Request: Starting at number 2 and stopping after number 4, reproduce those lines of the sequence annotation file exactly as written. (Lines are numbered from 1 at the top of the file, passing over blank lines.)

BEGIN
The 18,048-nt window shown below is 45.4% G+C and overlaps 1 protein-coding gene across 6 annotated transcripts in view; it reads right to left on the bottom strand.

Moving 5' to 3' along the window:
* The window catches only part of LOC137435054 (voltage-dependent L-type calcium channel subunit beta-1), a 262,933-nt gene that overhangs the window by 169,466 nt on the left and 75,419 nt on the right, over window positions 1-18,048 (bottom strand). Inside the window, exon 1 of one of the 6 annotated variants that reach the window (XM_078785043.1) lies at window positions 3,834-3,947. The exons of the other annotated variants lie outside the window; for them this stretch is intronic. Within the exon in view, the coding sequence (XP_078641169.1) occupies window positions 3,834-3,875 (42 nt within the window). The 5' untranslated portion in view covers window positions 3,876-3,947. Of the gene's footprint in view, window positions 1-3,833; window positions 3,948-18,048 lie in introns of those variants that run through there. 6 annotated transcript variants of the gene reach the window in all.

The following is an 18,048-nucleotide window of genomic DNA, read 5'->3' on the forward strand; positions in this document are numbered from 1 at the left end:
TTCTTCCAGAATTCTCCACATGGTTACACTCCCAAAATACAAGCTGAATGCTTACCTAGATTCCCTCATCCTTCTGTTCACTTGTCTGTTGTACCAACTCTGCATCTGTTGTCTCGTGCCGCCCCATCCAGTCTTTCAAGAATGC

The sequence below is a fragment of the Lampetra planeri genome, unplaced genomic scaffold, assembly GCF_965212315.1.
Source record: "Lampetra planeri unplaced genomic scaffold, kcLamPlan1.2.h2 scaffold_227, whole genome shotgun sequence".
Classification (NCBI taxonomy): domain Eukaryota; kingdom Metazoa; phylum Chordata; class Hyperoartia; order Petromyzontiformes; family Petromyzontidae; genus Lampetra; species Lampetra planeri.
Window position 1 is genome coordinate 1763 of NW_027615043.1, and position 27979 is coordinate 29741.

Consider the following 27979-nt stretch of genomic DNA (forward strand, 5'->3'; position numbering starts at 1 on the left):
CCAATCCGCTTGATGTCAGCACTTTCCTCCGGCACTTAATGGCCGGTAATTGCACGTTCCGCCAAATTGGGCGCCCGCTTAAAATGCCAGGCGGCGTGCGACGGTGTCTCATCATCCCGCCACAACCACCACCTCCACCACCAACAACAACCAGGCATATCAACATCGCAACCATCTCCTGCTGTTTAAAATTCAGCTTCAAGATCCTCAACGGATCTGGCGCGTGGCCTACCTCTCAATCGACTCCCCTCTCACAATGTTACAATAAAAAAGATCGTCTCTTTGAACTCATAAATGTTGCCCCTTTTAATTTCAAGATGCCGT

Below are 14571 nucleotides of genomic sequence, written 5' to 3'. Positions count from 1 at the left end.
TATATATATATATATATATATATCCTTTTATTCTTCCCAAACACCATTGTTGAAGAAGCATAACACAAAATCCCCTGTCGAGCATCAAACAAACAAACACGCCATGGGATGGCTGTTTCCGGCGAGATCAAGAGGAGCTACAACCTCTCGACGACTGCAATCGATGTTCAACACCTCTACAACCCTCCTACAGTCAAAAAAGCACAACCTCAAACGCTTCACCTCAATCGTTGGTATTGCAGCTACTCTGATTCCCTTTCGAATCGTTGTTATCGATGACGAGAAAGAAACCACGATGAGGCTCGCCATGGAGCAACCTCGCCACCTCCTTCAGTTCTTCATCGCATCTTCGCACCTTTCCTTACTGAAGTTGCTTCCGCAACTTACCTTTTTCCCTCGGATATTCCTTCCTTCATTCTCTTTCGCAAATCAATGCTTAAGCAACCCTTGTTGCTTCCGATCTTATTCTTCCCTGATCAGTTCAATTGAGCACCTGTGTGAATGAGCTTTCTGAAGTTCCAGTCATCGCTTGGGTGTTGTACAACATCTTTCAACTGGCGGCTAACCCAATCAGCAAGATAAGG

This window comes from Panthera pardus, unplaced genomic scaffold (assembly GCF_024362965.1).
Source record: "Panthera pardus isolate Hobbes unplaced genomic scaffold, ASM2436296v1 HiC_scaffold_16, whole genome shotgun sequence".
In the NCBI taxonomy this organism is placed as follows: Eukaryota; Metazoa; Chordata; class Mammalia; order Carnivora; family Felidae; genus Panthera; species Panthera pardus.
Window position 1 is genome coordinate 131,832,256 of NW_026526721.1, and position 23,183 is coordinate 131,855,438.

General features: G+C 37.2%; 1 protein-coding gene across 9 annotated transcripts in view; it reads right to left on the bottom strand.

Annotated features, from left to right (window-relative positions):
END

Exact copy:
Moving 5' to 3' along the window:
* The window catches only part of LOC137435054 (voltage-dependent L-type calcium channel subunit beta-1), a 262,933-nt gene that overhangs the window by 169,466 nt on the left and 75,419 nt on the right, over window positions 1-18,048 (bottom strand). Inside the window, exon 1 of one of the 6 annotated variants that reach the window (XM_078785043.1) lies at window positions 3,834-3,947. The exons of the other annotated variants lie outside the window; for them this stretch is intronic. Within the exon in view, the coding sequence (XP_078641169.1) occupies window positions 3,834-3,875 (42 nt within the window). The 5' untranslated portion in view covers window positions 3,876-3,947. Of the gene's footprint in view, window positions 1-3,833; window positions 3,948-18,048 lie in introns of those variants that run through there. 6 annotated transcript variants of the gene reach the window in all.

The following is an 18,048-nucleotide window of genomic DNA, read 5'->3' on the forward strand; positions in this document are numbered from 1 at the left end: